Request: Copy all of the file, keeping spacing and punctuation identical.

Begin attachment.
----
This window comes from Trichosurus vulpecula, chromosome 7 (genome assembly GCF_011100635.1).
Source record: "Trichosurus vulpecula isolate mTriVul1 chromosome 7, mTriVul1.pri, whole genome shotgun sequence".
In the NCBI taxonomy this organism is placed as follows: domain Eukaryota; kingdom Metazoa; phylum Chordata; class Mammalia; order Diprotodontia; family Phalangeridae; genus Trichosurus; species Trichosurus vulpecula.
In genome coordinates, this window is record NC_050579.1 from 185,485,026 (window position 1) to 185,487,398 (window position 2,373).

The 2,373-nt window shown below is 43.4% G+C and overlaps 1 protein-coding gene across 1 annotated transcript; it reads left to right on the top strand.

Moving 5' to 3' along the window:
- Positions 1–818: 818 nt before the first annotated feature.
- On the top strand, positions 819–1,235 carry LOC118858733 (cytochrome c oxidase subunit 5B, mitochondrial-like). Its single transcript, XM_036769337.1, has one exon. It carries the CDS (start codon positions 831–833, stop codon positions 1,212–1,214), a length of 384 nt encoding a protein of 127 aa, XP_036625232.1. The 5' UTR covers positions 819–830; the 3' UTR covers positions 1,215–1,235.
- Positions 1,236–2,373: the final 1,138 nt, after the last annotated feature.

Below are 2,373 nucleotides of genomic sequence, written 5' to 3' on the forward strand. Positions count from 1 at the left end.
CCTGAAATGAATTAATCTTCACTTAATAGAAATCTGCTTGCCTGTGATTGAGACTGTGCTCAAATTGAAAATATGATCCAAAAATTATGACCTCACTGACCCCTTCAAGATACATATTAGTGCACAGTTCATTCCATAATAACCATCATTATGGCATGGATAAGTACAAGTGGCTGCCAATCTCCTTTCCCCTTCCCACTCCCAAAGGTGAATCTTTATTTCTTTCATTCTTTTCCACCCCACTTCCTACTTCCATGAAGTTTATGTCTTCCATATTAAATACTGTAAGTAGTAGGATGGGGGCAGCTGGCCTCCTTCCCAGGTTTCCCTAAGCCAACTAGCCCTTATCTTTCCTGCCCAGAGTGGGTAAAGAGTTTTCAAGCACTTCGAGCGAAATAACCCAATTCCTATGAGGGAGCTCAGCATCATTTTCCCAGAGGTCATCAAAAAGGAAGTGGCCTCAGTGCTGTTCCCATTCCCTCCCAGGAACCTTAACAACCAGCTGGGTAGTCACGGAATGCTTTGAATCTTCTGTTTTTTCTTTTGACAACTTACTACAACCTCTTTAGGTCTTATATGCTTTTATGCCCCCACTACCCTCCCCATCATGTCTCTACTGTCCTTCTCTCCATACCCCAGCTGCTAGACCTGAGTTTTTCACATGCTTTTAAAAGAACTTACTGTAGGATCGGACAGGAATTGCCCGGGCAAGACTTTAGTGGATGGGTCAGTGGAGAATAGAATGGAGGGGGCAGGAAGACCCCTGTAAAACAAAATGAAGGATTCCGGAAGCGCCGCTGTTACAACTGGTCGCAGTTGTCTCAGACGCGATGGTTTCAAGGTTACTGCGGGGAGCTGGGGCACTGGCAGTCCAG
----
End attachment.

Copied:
This window comes from Trichosurus vulpecula, chromosome 7 (genome assembly GCF_011100635.1).
Source record: "Trichosurus vulpecula isolate mTriVul1 chromosome 7, mTriVul1.pri, whole genome shotgun sequence".
In the NCBI taxonomy this organism is placed as follows: domain Eukaryota; kingdom Metazoa; phylum Chordata; class Mammalia; order Diprotodontia; family Phalangeridae; genus Trichosurus; species Trichosurus vulpecula.
In genome coordinates, this window is record NC_050579.1 from 185,485,026 (window position 1) to 185,487,398 (window position 2,373).

The 2,373-nt window shown below is 43.4% G+C and overlaps 1 protein-coding gene across 1 annotated transcript; it reads left to right on the top strand.

Moving 5' to 3' along the window:
- Positions 1–818: 818 nt before the first annotated feature.
- On the top strand, positions 819–1,235 carry LOC118858733 (cytochrome c oxidase subunit 5B, mitochondrial-like). Its single transcript, XM_036769337.1, has one exon. It carries the CDS (start codon positions 831–833, stop codon positions 1,212–1,214), a length of 384 nt encoding a protein of 127 aa, XP_036625232.1. The 5' UTR covers positions 819–830; the 3' UTR covers positions 1,215–1,235.
- Positions 1,236–2,373: the final 1,138 nt, after the last annotated feature.

Below are 2,373 nucleotides of genomic sequence, written 5' to 3' on the forward strand. Positions count from 1 at the left end.
CCTGAAATGAATTAATCTTCACTTAATAGAAATCTGCTTGCCTGTGATTGAGACTGTGCTCAAATTGAAAATATGATCCAAAAATTATGACCTCACTGACCCCTTCAAGATACATATTAGTGCACAGTTCATTCCATAATAACCATCATTATGGCATGGATAAGTACAAGTGGCTGCCAATCTCCTTTCCCCTTCCCACTCCCAAAGGTGAATCTTTATTTCTTTCATTCTTTTCCACCCCACTTCCTACTTCCATGAAGTTTATGTCTTCCATATTAAATACTGTAAGTAGTAGGATGGGGGCAGCTGGCCTCCTTCCCAGGTTTCCCTAAGCCAACTAGCCCTTATCTTTCCTGCCCAGAGTGGGTAAAGAGTTTTCAAGCACTTCGAGCGAAATAACCCAATTCCTATGAGGGAGCTCAGCATCATTTTCCCAGAGGTCATCAAAAAGGAAGTGGCCTCAGTGCTGTTCCCATTCCCTCCCAGGAACCTTAACAACCAGCTGGGTAGTCACGGAATGCTTTGAATCTTCTGTTTTTTCTTTTGACAACTTACTACAACCTCTTTAGGTCTTATATGCTTTTATGCCCCCACTACCCTCCCCATCATGTCTCTACTGTCCTTCTCTCCATACCCCAGCTGCTAGACCTGAGTTTTTCACATGCTTTTAAAAGAACTTACTGTAGGATCGGACAGGAATTGCCCGGGCAAGACTTTAGTGGATGGGTCAGTGGAGAATAGAATGGAGGGGGCAGGAAGACCCCTGTAAAACAAAATGAAGGATTCCGGAAGCGCCGCTGTTACAACTGGTCGCAGTTGTCTCAGACGCGATGGTTTCAAGGTTACTGCGGGGAGCTGGGGCACTGGCAGTCCAG